Gran Turismo: It has to be emphasised that you haven't seen a single frame of GT5. What was shown at E3 was GT4 running in 1080p. PGR what?
God of War: It's coming, it has to be... and it will make you its manslave. Can you even fathom how amazing it'll be fighting a giant kracken in high resolution, blood spurting and scales glistening as twin blades cut arcs of death through the frigid air? Can you?
Silent Hill: Think back to the first time Silent Hill mentally scarred you.
Final Fantasy: You will be ownt.
Kingdom Hearts: Considering how good these games looked on the PS2 hardware.
Shadow of the Colossus: You didn't play Shadow, you experienced it.
Metal Gear Solid: Kojima's MGS games have always resonated with emotional and philosophical depth, the technical and visual artistry on display knows no peer. Plus they' re damn cool.
Castlevania: Symphony of The Night, but real this time. Let's see it Konami.
SOCOM: With the power of the PS3 behind them, Zipper will finally be able to deliver a SOCOM experience that runs smoothly, looks great and delivers depth of gameplay we all know and love.
Wipeout: I'd be surprised if we didn't hear something about a Wipeout game coming to PS3 very soon and considering how much fun Wipeout pure was, a next gen Wipeout is a civic responsibility.
Lair: Have you seen this game!? No one knows exactly what it's about, but holy aunt Jemima does it looks tasty!
Soul Reaver: Probably the most intricate and detailed story ever written for a videogame, the Soul Reaver series needs a PS3 entry. There's no evidence of a new game in the works but it would kick much buttock to wander the landscape of Nosgoth powered by the PS3...oh, oh, Nosgoth Online!
Killzone: Conspicuously absent at E3, rumor has it Sony didn't want to take the focus off Resistance: Fall of Man. When next we see Killzone, it'll be big, very bigBottom line is that E3 was only the tip of the PlayStation iceberg and it focused mainly on launch window titles and new IP's, Sony's saving the big guns, and it won't be long before we start seeing and hearing more from them.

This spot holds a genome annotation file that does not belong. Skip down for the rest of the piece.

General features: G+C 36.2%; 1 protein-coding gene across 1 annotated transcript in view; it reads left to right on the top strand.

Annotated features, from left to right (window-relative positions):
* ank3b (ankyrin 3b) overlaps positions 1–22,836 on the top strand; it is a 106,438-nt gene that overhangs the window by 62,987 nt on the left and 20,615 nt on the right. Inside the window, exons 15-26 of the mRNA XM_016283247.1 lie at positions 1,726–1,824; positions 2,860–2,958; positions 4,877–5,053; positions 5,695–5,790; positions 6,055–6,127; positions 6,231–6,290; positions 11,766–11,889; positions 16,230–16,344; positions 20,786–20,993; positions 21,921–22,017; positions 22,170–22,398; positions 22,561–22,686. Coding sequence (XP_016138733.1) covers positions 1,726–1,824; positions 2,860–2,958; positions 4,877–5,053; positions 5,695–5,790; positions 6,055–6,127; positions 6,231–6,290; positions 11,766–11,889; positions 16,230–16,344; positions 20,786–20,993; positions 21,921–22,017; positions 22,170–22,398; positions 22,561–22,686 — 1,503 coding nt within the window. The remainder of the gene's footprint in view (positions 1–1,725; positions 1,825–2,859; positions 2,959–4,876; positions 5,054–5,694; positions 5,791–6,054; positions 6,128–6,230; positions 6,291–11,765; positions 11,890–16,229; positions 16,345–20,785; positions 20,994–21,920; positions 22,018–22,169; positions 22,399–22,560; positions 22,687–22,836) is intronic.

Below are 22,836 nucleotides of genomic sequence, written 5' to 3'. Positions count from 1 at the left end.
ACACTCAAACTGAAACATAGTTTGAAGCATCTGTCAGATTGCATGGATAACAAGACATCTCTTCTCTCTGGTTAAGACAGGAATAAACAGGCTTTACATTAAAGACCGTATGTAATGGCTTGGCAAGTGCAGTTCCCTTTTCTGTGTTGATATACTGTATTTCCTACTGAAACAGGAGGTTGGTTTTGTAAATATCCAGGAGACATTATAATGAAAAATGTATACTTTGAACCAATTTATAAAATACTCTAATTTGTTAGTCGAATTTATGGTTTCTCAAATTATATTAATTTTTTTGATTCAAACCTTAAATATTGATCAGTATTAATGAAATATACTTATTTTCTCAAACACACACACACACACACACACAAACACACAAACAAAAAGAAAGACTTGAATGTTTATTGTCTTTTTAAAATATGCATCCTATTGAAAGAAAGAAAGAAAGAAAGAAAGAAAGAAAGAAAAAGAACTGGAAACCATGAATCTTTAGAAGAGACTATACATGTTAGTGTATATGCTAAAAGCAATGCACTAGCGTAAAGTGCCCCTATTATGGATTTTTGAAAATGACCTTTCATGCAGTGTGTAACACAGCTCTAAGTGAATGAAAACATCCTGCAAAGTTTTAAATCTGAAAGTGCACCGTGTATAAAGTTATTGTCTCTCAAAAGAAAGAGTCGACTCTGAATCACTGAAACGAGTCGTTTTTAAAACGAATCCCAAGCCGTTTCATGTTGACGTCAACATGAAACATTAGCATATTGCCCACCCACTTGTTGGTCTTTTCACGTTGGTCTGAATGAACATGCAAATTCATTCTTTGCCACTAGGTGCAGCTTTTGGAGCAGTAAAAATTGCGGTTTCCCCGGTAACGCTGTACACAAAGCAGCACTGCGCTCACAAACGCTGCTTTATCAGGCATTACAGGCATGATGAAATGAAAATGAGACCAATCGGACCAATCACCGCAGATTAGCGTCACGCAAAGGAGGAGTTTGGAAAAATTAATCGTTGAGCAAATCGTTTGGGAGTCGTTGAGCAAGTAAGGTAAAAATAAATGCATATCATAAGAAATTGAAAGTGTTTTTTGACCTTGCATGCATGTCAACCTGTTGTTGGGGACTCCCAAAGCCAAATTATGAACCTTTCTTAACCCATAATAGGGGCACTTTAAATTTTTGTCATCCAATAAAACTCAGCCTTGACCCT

Wednesday, May 17, 2006
In an interview with Advanced Media Network, Ben Herman said: "We have a game for Wii and... The first child is usually closest to your heart. But we do have some strong expectations that Sony will do very well. I'm sure Xbox 360 will continue to do well."
However, Herman continued, "Xbox 360 is doing great here in the States, but it's not only about the US... It's the world right now.
"The 360 has not taken a foothold [in Japan]... PS3 is coming, and certainly, even though it is very expensive, the reality is that the Japanese market will support Sony."
Herman also declared that the original Xbox "done", stating: "They haven't announced that it's over but believe me, it's over. That category is gone. There will be nothing new from us for Xbox."
SNK has previously announced Metal Slug Anthology, a Wii game which will make use of the unique remote controller. There are also plans to develop a sixth instalment in the Metal Slug series - but it won't necessarily appear on all next-gen consoles.
"It's a 2D game so we can't bring it to PS3 or Xbox 360 as is," Herman said.
"Quite possibly it will come to a Nintendo system because Nintendo is certainly does not have a high-definition requirement, but we're still analysing our plans for that."
As for how much the Wii is likely to cost - according to Herman, "We all expect something in the $200-$250 range."
In a press release shortly after its pre-E3 conference, the platform holder said the addition of tilt sensors to the PS3 controller meant it was impossible to implement rumble technology - something balked at by a number of commentators, and widely criticised following the show.
Speaking to Gamasutra, Immersion president Victor Viegas said he'd "offered them numerous solutions to the problem". "I don't believe it's a very difficult problem to solve, and Immersion has experts that would be happy to solve that problem for them."
For this to happen, however, Sony would have to drop its current appeal against the 2004 lawsuit that saw it told to pay approximately USD 90 million in damages to Immersion, which had alleged it made illegal use of its "haptic" (rumble) technologies.
Sony is currently appealing against an injunction that would prohibit it from making or selling PlayStation controllers featuring rumble technology. Microsoft, originally named in the same lawsuit, settled with Immersion for $26 million, also taking a 10 per cent stake in the company and becoming a licensee of its technology. Immersion has taken no action against Nintendo at this time.
"[Sony has] taken aggressive positions with the use of patents to try to invalidate our claims, and have argued that Immersion committed fraud," Viegas told Gamasutra. "There's been quite a lot of legal activity and a lot of unnecessary energy expended over this."
Viegas feels that the removal of rumble from PlayStation 3 is a backwards step for Sony, telling Gamasutra, "to take vibration out of a driving game or a first person shooting game, I can't imagine how people will be able to view that as an advancement in gaming".
The Eye of Judgment is a simple game, according to Watanabe. Battles take place on a 3x3 play field. Players take turns moving cards between spaces, and the first to capture 5 of the 9 spaces wins. Watanabe believes the game resembles chess in some ways.